Channel sounding

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Channel sounding is a technique that evaluates the radio environment for wireless communication, especially MIMO systems. Because of the effect of terrain and obstacles, wireless signals propagate in multiple paths (the multipath effect). To minimize or use the multipath effect, engineers use channel sounding to process the multidimensional spatial-temporal signal and estimate channel characteristics. This helps simulate and design wireless systems.

Motivation & applications[edit]

Mobile radio communication performance is significantly affected by the radio propagation environment.[1] Blocking by buildings and natural obstacles creates multiple paths between the transmitter and the receiver, with different time variances, phases and attenuations. In a single-input, single-output (SISO) system, multiple propagation paths can create problems for signal optimization. However, based on the development of multiple input, multiple output (MIMO) systems, it can enhance channel capacity and improve QoS.[2] In order to evaluate effectiveness of these multiple antenna systems, a measurement of the radio environment is needed. Channel sounding is such a technique that can estimate the channel characteristics for the simulation and design of antenna arrays.[3]

Problem statement & basics[edit]

MIMO sounding[4]

In a multipath system, the wireless channel is frequency dependent, time dependent, and position dependent. Therefore, the following parameters describe the channel:[2]

To characterize the propagation path between each transmitter element and each receiver element, engineers transmit a broadband multi-tone test signal. The transmitter's continuous periodic test sequence arrives at the receiver, and is correlated with the original sequence. This impulse-like auto correlation function is called channel impulse response (CIR).[5] By obtaining the transfer function of CIR, we can make an estimation of the channel environment and improve the performance.

Description of existing approaches[edit]

MIMO Vector Channel Sounder[edit]

Based on multiple antennas at both transmitters and receivers, a MIMO vector channel sounder can effectively collect the propagation direction at both ends of the connection and significantly improve resolution of the multiple path parameters.[1]

K-D model of wave propagation[1][edit]

Planar wave model

Engineers model wave propagation as a finite sum of discrete, locally planar waves instead of a ray tracing model. This reduces computation and lowers requirements for optics knowledge. The waves are considered planar between the transmitters and the receivers. Two other important assumptions are:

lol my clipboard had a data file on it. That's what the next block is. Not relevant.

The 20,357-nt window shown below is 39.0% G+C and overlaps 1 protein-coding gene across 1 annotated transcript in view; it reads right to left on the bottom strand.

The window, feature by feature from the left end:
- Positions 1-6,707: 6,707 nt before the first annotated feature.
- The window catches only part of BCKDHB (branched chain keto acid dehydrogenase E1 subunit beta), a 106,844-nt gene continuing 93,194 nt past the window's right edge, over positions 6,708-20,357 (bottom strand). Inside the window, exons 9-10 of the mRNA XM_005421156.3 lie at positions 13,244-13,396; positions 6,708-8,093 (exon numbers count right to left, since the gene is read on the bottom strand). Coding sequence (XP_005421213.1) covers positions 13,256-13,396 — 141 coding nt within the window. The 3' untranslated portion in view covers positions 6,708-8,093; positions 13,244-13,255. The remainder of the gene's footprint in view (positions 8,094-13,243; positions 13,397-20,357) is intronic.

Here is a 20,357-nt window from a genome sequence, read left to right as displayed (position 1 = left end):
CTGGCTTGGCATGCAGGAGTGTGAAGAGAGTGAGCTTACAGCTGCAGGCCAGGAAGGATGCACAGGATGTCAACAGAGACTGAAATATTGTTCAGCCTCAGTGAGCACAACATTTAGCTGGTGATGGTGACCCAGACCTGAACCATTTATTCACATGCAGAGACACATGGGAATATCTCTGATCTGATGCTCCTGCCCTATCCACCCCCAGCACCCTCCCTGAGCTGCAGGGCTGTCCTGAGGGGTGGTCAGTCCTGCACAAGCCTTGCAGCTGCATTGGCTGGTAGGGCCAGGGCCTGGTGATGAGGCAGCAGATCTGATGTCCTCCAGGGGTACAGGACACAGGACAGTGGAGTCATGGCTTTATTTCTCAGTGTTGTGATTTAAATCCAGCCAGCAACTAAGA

• Relative bandwidth is small enough so that the time delay can be simply transformed to a phase shift among the antennas.
  • The array aperture is small enough that there is no observable magnitude variation.

Based on such assumptions, the basic signal model is described as:

where is the TDOA (Time Difference of Arrival) of the wave-front . are DOA at the receiver and are DOD at the transmitter, is the Doppler shift.

Real-Time Ultra-wideband MIMO Channel Sounding[edit]

A higher bandwidth for channel measurement is a goal for future sounding devices. The new real-time UWB channel sounder can measure the channel in a larger bandwidth from near zero to 5 GHz. The real time UWB MIMO channel sounding is greatly improving accuracy of localization and detection, which facilitates precisely tracking mobile devices.[6]

Excitation signal[edit]

A multitoned signal is chosen as the excitation signal.

where is the center frequency, ( is Bandwidth, is Number of multitones) is the tone spacing, and is the phase of the tone. we can obtain by

Data post-processing[edit]

RUSK SOUNDING. is the maximum Doppler frequency. is the maximum duration of the impulse response and S is the channel's spread (the red rectangle in the figure).[4]
  1. A DFT over K-1 (one waveform lost due to array switching) waveforms that measured in each channel is performed (K: waveforms per channel).
  2. The frequency domain samples at the multitone frequencies are picked at every sample.
  3. An estimated channel transfer function is obtained by:

where is the noise power, is a reference signal and is the samples. The scaling factor c is defined as

RUSK Channel Sounder[4][edit]

A RUSK channel sounder excites all frequencies simultaneously, so that the frequency response of all frequencies can be measured. The test signal is periodic in time with period . The period must be longer than the duration of the channel's impulse response in order to capture all delayed multipath components at the receiver. The figure shows a typical channel impulse response (CIR) for a RUSK sounder. A secondary time variable is introduced so that the CIR is a function of the delay time and the observation time . A delay-Doppler spectrum is obtained by Fourier transformation.

References[edit]

  1. ^ a b c Thomä, R. S., Hampicke, D., Richter, A., Sommerkorn, G., & Trautwein, U. (2001). MIMO vector channel sounder measurement for smart antenna system evaluation. European Transactions on Telecommunications, 12(5), 427-438.
  2. ^ a b Belloni, Fabio. "Channel Sounding" (PDF).
  3. ^ Laurenson, D., & Grant, P. (2006, September). A review of radio channel sounding techniques. In Proc. EUSIPCO.
  4. ^ a b c "RUSK MIMO Data Sheet" (PDF).
  5. ^ Thoma, R. S., Landmann, M., Sommerkorn, G., & Richter, A. (2004, May). Multidimensional high-resolution channel sounding in mobile radio. Proceedings of the 21st IEEE. In Instrumentation and Measurement Technology Conference, 2004. IMTC 04. (Vol. 1, pp. 257-262).
  6. ^ Sangodoyin, S., Salmi, J., Niranjayan, S., & Molisch, A. F. (2012, March). Real-time ultrawideband MIMO channel sounding. In 6th European Conference Antennas and Propagation (EUCAP), 2012 (pp. 2303-2307).